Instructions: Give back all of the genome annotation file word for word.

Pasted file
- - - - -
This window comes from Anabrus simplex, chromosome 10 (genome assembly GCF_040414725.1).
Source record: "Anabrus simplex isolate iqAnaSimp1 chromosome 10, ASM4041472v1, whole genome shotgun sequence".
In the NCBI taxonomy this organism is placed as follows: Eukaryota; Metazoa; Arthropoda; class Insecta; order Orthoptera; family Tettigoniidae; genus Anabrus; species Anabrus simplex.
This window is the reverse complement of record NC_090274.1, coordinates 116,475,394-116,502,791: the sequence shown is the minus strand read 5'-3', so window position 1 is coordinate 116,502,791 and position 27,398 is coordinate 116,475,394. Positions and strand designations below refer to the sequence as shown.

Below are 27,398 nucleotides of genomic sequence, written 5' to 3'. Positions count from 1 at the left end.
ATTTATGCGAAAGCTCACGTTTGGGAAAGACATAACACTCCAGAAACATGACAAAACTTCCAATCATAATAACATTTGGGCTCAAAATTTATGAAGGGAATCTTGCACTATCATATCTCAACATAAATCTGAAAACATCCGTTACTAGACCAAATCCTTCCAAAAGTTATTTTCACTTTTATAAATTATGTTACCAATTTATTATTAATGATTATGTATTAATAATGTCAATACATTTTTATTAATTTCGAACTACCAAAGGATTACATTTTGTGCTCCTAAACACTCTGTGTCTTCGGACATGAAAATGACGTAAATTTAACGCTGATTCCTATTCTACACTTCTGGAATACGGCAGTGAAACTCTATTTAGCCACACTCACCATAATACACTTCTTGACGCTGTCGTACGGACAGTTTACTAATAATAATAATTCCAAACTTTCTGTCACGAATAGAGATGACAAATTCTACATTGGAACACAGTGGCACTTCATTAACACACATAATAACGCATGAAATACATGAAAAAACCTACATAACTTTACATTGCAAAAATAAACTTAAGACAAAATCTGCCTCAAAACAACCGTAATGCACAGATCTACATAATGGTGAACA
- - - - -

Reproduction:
This window comes from Anabrus simplex, chromosome 10 (genome assembly GCF_040414725.1).
Source record: "Anabrus simplex isolate iqAnaSimp1 chromosome 10, ASM4041472v1, whole genome shotgun sequence".
In the NCBI taxonomy this organism is placed as follows: Eukaryota; Metazoa; Arthropoda; class Insecta; order Orthoptera; family Tettigoniidae; genus Anabrus; species Anabrus simplex.
This window is the reverse complement of record NC_090274.1, coordinates 116,475,394-116,502,791: the sequence shown is the minus strand read 5'-3', so window position 1 is coordinate 116,502,791 and position 27,398 is coordinate 116,475,394. Positions and strand designations below refer to the sequence as shown.

Below are 27,398 nucleotides of genomic sequence, written 5' to 3'. Positions count from 1 at the left end.
ATTTATGCGAAAGCTCACGTTTGGGAAAGACATAACACTCCAGAAACATGACAAAACTTCCAATCATAATAACATTTGGGCTCAAAATTTATGAAGGGAATCTTGCACTATCATATCTCAACATAAATCTGAAAACATCCGTTACTAGACCAAATCCTTCCAAAAGTTATTTTCACTTTTATAAATTATGTTACCAATTTATTATTAATGATTATGTATTAATAATGTCAATACATTTTTATTAATTTCGAACTACCAAAGGATTACATTTTGTGCTCCTAAACACTCTGTGTCTTCGGACATGAAAATGACGTAAATTTAACGCTGATTCCTATTCTACACTTCTGGAATACGGCAGTGAAACTCTATTTAGCCACACTCACCATAATACACTTCTTGACGCTGTCGTACGGACAGTTTACTAATAATAATAATTCCAAACTTTCTGTCACGAATAGAGATGACAAATTCTACATTGGAACACAGTGGCACTTCATTAACACACATAATAACGCATGAAATACATGAAAAAACCTACATAACTTTACATTGCAAAAATAAACTTAAGACAAAATCTGCCTCAAAACAACCGTAATGCACAGATCTACATAATGGTGAACA